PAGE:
2016-09-07 / Front Page

Governor hears local concerns

Snyder sits down with Sandusky leaders
BY ERIC LEVINE
810-452-2689 • elevine@mihomepaper.com


Sandusky Mayor Tom Lukshaitis, right, makes a point as he talks with Governor Rick Snyder at the conclusion of a meeting between the governor, local officials and representatives of the business and school community. 
Photo by Eric Levine Sandusky Mayor Tom Lukshaitis, right, makes a point as he talks with Governor Rick Snyder at the conclusion of a meeting between the governor, local officials and representatives of the business and school community. Photo by Eric Levine Governor Rick Snyder got what he came for: give and take with leaders of business and industry, schools and local government.

Snyder’s visit to Sandusky on Aug. 30 was the fourth stop of his tour of the 10 communities designated as Rising Tide communities by the governor’s office.

The designation has enabled the communities, which share common problems of high unemployment and poverty, to receive free planning assistance from the state’s economic development agencies.

“I’m not here to hear the good things,” Snyder told the two-dozen or so participants of the round-table discussion, adding with a chuckle, “You’re good at sharing (complaints).”


Governor Rick Snyder listens to Sandusky City Manager Dave Faber during last week’s meeting at City Hall. More than two dozen people attended the session, geared around the Rising Tide program. Among the participants were, left to right, state Senator Phil Pavlov; state Representative Paul Muxlow; Jeremy Hendges, deputy director Michigan Department of Talent and Economic Development; Governor Snyder; Mayor Tom Lukshaitis; Dave Faber; Sandusky Chamber of Commerce President Lisa Kenny; city Councilman Roger Williamson. 
Photo by Eric Levine Governor Rick Snyder listens to Sandusky City Manager Dave Faber during last week’s meeting at City Hall. More than two dozen people attended the session, geared around the Rising Tide program. Among the participants were, left to right, state Senator Phil Pavlov; state Representative Paul Muxlow; Jeremy Hendges, deputy director Michigan Department of Talent and Economic Development; Governor Snyder; Mayor Tom Lukshaitis; Dave Faber; Sandusky Chamber of Commerce President Lisa Kenny; city Councilman Roger Williamson. Photo by Eric Levine Mayor Tom Lukshaitis laid two complaints on the governor: the state’s lack of assistance when the city wanted an existing manufacturer to build a new factory in the industrial park; and losing approximately $200,000 in federal aviation funding to the state that was earmarked to lengthen a runway at the city airport to accommodate small corporate jets.

Lukshaitis recalled an almost comical conversation with a state official, when he told the person the federal money would make it possible for jets to land at the airport, and the response was the city didn’t need the money because no jets flew into the airport.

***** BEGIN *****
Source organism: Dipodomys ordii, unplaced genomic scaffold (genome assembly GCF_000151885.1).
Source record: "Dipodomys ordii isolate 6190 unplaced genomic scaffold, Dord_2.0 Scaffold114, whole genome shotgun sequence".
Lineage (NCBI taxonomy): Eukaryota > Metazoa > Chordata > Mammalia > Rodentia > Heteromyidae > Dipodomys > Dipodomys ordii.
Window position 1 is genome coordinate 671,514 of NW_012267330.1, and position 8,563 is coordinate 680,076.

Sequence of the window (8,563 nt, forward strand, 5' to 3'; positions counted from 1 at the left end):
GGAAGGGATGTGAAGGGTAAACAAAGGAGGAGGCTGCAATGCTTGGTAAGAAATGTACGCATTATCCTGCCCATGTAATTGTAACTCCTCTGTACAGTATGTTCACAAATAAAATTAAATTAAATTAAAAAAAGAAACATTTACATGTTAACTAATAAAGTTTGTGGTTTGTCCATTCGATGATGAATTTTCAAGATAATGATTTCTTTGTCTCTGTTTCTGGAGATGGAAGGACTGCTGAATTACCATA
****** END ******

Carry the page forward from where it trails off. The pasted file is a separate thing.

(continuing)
“Yes, we know that,” Lukshaitis recalled telling the person.

Several other participants, including Michael Bach, director of operations at Neumatics, Inc., Sandusky Superintendent Michael Carmean, and McKenzie Health System representative Gloria Jerome, spoke about the problem of hiring and retaining good employees because wages and benefits are not competitive in the area.

Bach also pointed to the need for people in skilled trades, such as machining, to fill jobs held by older, retiring workers.

City Manager Dave Faber cited the need for additional, higher-end housing as part of the effort to attract new business and a younger labor force.

Faber related his own difficulty finding housing when he became city manager five years ago because apartment complexes were geared to lower income renters.

On a positive note, Faber reported the city, as a result of the Rising Tide program, is working with the state on funding for proposed sidewalks to business districts on the west side of town.

Faber also commended the expertise the city has received from the state for a new marketing strategy, master plan and zoning laws, and a program to promote home ownership versus rental.

Chief of Police Brett Lester echoed what others said about employment, noting difficulty in recruiting and retaining police officers. But Lester also complained about state cuts Medicaid funding for community mental health services that led to closings of sheltered workshops that employed dozens of intellectually challenged individuals and scaled back professional counseling services.

Lester said police officers are forced into situations where they are expected to be “case workers” and “social workers” to individuals with mental issues, and to transport individuals to hospitals outside the area because local hospitals don’t provide services because of their own funding issues.

“It’s very taxing to the community if you don’t have the services to help the mentally ill,” said Lester.

In response, Snyder said there are actually more dollars available today for mental health services but the funding has been divided up in different programs.

The issue is not a lack of dollars, said Snyder, but “how to access them.”

Lisa Kenny, the new president of the Sandusky Chamber of Commerce, asked the governor about assistance from the state in organizing regional meetings that would address common problems facing chambers of commerce in the Thumb area.

Snyder told the audience there are state resources to assist the city with housing and employment, and he made note of the mayor’s comment about funding for the runway.

“We want to be good partners,” Snyder said.

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